There’s still time to celebrate fall color by adding a maple

November is a great time to celebrate fall color— not too late to move a tree or plant a new one.

The second week of November means you may have one last chance to mow and edge the lawn before winter sets in. Don’t mow or walk on your lawn if the soil is soggy and wet, as the weight of your mower and feet can compact the soil and squish out all the air pockets — your lawn will suffer from this next summer. Don’t mow the lawn if the ground is frozen or frosty for the same reason. Take this time to winterize your machines instead. Your reward will be a machine that actually starts when refueled for the spring season.

Autumn is the time to celebrate fall color. It is not too late to visit a nursery and bring home a tree for planting. As long as the ground is not frozen you can move or add trees and shrubs to the landscape. Here are the most popular maples for our area.

‘October Glory’ red maple: The leaves on this maple are held onto the tree later than most other cultivars so it can even be called “November Glory” as the summer’s green leaves turn bright orange then reddish-purple every autumn. Tall and with a rounded form this is a large shade tree so give it plenty of room. This maple grows 40 to 50 feet tall and up to 40 feet wide. Use it to create a big, bold display in a landscape with a lot of space.

‘Red Sunset’ maple: Unlike the first maple mentioned with late fall color, this large maple tree wins the award for early-fall color. Young trees have a tidy pyramidal form but don’t let that fool you into thinking the Sunset maple will stay narrow. It is a moderate grower but eventually will tower over a landscape reaching 40 feet high and almost as wide. The glossy green leaves turn a show-stopping, brilliant orange that will give any landscape a fiery jolt of sunset colors.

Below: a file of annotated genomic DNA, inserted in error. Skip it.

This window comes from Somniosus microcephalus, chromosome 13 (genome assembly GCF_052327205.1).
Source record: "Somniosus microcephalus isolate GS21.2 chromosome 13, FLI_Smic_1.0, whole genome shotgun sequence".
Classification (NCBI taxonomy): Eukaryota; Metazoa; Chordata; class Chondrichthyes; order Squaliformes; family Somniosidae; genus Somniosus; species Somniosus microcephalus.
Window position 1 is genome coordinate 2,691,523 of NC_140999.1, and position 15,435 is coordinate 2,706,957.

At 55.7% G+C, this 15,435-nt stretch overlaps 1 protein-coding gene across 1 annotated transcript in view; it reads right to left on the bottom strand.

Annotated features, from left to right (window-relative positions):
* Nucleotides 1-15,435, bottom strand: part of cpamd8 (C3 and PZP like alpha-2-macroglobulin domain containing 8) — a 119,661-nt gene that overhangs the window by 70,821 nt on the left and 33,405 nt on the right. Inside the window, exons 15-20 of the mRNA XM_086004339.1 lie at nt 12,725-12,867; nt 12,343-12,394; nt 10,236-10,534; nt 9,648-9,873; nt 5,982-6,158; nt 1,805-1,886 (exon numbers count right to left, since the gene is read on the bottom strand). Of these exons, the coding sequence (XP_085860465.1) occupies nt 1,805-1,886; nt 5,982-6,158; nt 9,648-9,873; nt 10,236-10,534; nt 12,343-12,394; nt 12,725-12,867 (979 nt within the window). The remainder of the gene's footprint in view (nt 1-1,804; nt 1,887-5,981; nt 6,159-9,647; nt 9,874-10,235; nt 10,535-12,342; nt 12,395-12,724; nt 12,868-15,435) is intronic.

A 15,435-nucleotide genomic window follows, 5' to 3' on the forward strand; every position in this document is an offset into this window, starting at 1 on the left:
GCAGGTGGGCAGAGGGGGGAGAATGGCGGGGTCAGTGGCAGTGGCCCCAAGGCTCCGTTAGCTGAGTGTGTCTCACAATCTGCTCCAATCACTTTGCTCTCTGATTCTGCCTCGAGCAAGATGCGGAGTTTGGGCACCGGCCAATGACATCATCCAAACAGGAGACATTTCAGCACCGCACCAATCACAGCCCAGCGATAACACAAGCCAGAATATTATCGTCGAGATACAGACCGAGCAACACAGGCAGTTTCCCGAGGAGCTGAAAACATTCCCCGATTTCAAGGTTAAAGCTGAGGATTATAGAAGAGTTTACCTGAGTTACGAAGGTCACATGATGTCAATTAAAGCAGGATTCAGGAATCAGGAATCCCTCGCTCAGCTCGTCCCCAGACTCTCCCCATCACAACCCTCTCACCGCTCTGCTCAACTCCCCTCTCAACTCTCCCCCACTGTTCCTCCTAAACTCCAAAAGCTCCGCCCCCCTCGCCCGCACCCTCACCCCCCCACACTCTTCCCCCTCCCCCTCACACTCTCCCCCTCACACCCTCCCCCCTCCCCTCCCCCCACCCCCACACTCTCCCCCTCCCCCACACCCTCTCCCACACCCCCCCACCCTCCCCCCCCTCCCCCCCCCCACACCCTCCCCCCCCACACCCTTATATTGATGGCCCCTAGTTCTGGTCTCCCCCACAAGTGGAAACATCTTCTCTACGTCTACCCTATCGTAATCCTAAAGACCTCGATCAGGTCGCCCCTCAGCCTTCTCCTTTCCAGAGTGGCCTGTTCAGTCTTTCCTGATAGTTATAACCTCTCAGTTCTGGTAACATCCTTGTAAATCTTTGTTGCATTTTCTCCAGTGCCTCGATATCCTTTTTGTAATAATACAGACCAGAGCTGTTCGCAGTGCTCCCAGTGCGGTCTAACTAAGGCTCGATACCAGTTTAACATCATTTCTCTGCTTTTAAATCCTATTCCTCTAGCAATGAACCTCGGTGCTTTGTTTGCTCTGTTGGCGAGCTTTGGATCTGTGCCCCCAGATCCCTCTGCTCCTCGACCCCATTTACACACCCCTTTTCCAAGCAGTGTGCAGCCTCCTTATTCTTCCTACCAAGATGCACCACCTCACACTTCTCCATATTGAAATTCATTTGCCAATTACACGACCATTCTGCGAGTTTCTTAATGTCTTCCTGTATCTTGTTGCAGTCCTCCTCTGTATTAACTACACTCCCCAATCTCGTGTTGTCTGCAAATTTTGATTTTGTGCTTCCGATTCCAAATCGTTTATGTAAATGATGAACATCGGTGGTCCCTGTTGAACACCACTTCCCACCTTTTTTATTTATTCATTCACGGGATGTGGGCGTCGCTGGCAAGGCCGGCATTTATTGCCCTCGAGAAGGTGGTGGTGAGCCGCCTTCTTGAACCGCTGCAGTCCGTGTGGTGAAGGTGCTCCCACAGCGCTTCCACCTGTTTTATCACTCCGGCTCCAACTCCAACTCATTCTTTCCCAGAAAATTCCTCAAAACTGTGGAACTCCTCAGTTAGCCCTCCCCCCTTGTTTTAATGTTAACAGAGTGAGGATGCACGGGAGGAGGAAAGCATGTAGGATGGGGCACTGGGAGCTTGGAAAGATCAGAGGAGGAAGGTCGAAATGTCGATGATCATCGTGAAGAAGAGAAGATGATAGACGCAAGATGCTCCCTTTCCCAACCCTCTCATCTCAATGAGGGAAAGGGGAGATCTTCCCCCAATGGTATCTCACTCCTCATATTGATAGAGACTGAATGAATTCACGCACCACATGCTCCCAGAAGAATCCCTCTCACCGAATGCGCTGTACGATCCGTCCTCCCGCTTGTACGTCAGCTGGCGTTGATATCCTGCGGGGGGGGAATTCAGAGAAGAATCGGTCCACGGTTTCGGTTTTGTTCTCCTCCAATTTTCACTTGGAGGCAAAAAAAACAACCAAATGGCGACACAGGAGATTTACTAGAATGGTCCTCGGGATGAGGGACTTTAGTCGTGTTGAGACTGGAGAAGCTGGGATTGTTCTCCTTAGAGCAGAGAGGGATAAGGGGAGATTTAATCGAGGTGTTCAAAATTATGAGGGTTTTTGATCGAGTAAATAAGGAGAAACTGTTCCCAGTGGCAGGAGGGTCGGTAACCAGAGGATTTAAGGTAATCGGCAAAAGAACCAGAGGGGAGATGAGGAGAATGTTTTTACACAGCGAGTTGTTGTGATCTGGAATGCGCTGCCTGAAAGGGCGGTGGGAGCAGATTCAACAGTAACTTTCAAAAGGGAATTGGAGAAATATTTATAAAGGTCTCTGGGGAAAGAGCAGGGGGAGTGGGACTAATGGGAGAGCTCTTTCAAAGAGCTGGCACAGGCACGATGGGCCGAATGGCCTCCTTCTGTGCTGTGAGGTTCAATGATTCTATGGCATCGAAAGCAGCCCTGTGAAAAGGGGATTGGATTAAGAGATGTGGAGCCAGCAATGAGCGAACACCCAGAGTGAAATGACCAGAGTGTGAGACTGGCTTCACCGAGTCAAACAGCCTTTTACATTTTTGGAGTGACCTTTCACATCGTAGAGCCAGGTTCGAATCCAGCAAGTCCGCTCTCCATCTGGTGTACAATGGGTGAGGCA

If you have the room, plant a variety of maple trees with both early- and late-fall color displays. Not only will you extend the color show but you won’t have all your trees dropping foliage onto the lawn at the same time (Yes, you do have to remove large maple leaves from your lawn).

‘Bloodgood’ Japanese maple: This is an easy-to-grow Japanese maple that stays small with a slender form. The burgundy-red foliage is attractive in the summer, then turns brilliant scarlet in fall. This maple can take filtered sun and is considered a moderate grower to 15 feet tall and wide. Well suited as a small lawn tree or near a patio or entryway. Now, here is a bit of garden gossip on this one. The small stature and hardy growth is due to the fact that it is a grafted tree so watch for nonconforming sprouts of growth coming from low on the trunk. Cut out these new shoots or, better yet, pull them from the trunk to remove the growth eye. When new growth comes from a grafted plant it can turn into a hostile takeover. Take charge early at the first signs of a revolution.

Waterfall’ Japanese maple:

Bargain hunters may find this attractive specimen tree for sale at the end of the season when box stores and nurseries are forced to discount trees still in stock. The Waterfall maple is another grafted tree so this explains the high price of this slow-growing beauty. It is worth seeking out even if you must wait until spring and pay full price (You can order one now for pick-up in the spring). The Waterfall maple displays dramatic, cascading branches that start green but then turn golden and peach in the fall. Growing only 8 to 10 feet tall, this accent tree will do well in a large container, near a front entry or as a focal point in a fall theme garden. Like all members of the Japanese Maple family (the Acer palmatums are a large and varied group) this small tree will adapt to partial shade.